Agreement does not provide for the waiver of the deliberative process privilege by DFA.

Nothing in Section 20.03 mandates compulsory disclosure of privileged information. Section 20.03
merely states that "the restrictions imposed in Section 20.02," referring to the "consent of the other
party," shall not apply to a disclosure of privileged information by a party in possession of a privileged
information. This is completely different from compelling a party to disclose privileged information in its
possession against its own will.

Note: the deliberative process privilege typically covers recommendations, advisory opinions, draft
documents, proposals, suggestions, and other subjective documents that reflect the personal opinions of
the writer rather than the policy of the agency.

For reference of the “Agreement”:

Section 20.02 None of the parties shall, at any time, before or after the expiration or sooner
termination of this Amended BOT Agreement, without the consent of the other party, divulge or suffer
or permit its officers, employees, agents or contractors to divulge to any person, other than any of its or
their respective officers or employees who require the same to enable them properly to carry out their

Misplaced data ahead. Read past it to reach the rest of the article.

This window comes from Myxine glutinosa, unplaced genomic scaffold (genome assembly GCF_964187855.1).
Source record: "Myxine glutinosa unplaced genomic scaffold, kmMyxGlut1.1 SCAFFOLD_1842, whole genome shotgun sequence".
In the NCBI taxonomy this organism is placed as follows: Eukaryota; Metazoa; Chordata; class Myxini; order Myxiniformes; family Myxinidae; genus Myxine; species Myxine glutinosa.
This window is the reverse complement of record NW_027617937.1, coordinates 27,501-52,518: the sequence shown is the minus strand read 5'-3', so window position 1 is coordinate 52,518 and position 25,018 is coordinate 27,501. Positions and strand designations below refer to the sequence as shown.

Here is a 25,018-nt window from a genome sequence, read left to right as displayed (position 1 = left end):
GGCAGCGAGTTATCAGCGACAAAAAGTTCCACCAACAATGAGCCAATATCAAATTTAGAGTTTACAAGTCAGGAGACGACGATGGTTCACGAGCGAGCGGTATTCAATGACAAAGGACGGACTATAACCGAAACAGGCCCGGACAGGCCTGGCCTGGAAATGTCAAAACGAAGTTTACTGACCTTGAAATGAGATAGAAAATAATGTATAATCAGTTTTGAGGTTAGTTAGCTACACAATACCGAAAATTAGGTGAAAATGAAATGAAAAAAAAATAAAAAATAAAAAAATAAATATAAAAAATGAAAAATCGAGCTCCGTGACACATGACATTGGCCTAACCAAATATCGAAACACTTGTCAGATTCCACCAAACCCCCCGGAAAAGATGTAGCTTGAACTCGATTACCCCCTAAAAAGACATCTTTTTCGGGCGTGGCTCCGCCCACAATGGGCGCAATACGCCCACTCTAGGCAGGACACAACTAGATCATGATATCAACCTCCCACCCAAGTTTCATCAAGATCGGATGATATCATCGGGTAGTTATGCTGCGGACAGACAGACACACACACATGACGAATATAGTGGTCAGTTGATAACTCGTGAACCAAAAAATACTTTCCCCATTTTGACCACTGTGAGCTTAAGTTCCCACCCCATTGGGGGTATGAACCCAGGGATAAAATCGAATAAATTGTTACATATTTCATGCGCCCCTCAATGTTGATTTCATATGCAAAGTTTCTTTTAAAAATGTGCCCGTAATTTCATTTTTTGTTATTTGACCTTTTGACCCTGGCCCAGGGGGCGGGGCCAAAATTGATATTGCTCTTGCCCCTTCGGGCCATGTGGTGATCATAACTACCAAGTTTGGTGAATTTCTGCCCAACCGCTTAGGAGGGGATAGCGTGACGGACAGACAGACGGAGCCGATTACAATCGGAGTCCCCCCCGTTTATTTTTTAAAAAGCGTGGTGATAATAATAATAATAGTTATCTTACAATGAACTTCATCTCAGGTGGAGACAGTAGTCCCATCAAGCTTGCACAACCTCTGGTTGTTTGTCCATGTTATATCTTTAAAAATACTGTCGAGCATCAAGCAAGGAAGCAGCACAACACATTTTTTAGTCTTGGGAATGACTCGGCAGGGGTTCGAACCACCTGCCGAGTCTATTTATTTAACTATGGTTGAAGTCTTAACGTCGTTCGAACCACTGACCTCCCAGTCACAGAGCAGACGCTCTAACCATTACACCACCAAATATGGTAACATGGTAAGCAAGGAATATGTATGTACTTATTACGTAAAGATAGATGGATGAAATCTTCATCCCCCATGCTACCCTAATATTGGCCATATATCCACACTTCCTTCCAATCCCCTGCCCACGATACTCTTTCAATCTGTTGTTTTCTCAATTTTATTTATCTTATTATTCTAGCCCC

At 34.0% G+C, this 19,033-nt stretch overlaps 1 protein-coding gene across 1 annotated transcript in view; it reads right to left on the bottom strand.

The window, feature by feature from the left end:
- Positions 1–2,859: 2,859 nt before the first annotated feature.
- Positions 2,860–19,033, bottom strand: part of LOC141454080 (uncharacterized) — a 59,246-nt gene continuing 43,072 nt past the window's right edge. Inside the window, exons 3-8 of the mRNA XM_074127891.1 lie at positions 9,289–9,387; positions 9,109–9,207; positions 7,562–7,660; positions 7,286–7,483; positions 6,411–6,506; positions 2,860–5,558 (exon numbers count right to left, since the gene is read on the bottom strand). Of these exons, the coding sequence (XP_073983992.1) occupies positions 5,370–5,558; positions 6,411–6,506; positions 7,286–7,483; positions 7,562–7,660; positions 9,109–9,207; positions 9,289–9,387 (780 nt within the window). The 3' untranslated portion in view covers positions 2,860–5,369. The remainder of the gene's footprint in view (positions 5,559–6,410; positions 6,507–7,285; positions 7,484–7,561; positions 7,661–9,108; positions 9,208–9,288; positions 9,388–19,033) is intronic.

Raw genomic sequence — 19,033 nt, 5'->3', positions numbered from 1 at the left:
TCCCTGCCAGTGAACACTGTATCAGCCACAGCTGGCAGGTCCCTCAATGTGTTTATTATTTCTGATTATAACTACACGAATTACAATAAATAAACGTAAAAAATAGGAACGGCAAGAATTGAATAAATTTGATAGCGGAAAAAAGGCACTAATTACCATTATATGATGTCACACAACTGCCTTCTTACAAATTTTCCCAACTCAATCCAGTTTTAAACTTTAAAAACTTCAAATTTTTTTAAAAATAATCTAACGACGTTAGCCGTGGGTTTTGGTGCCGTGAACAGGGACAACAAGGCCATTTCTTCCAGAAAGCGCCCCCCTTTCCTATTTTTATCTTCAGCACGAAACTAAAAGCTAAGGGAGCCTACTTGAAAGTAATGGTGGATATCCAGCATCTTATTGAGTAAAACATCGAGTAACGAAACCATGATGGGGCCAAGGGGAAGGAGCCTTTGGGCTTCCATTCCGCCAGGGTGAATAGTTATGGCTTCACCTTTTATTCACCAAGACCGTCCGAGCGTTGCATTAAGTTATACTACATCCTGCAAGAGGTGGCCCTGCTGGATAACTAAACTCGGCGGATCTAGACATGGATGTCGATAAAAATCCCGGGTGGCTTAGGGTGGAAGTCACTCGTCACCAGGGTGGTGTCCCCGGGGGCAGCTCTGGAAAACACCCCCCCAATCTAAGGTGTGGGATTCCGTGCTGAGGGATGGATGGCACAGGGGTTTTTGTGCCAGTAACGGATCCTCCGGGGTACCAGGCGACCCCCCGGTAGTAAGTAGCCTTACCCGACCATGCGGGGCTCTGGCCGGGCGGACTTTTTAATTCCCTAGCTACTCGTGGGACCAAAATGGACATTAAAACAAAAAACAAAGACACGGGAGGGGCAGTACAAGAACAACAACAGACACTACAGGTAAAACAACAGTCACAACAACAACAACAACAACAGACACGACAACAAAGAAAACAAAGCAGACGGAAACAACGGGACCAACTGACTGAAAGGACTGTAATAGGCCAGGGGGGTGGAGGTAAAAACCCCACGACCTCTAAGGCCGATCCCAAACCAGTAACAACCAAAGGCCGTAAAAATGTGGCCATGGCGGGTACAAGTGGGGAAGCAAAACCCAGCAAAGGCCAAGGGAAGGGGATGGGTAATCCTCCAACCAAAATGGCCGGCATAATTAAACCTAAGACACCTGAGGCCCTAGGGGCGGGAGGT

duties, any of the contents of this Amended BOT Agreement or any information relating to the
negotiations concerning the operations, contracts, commercial or financial arrangements or affair[s] of
the other parties hereto.

Documents marked "CONFIDENTIAL" or the like, providing that such material shall be kept
confidential, and shall constitute prima facie evidence that such information contained therein is subject
to the terms of this provision.

Section 20.03 The restrictions imposed in Section 20.02 herein shall not apply to the disclosure
of any information: xx xx

C. To a court arbitrator or administrative tribunal the course of proceedings before it to which


the disclosing party is party; x x x

DCWD vs. Aranquez, G.R. No. 194192, June 16, 2015

Issue: Was the concerted mass action of the DCWD employees well-within their rights?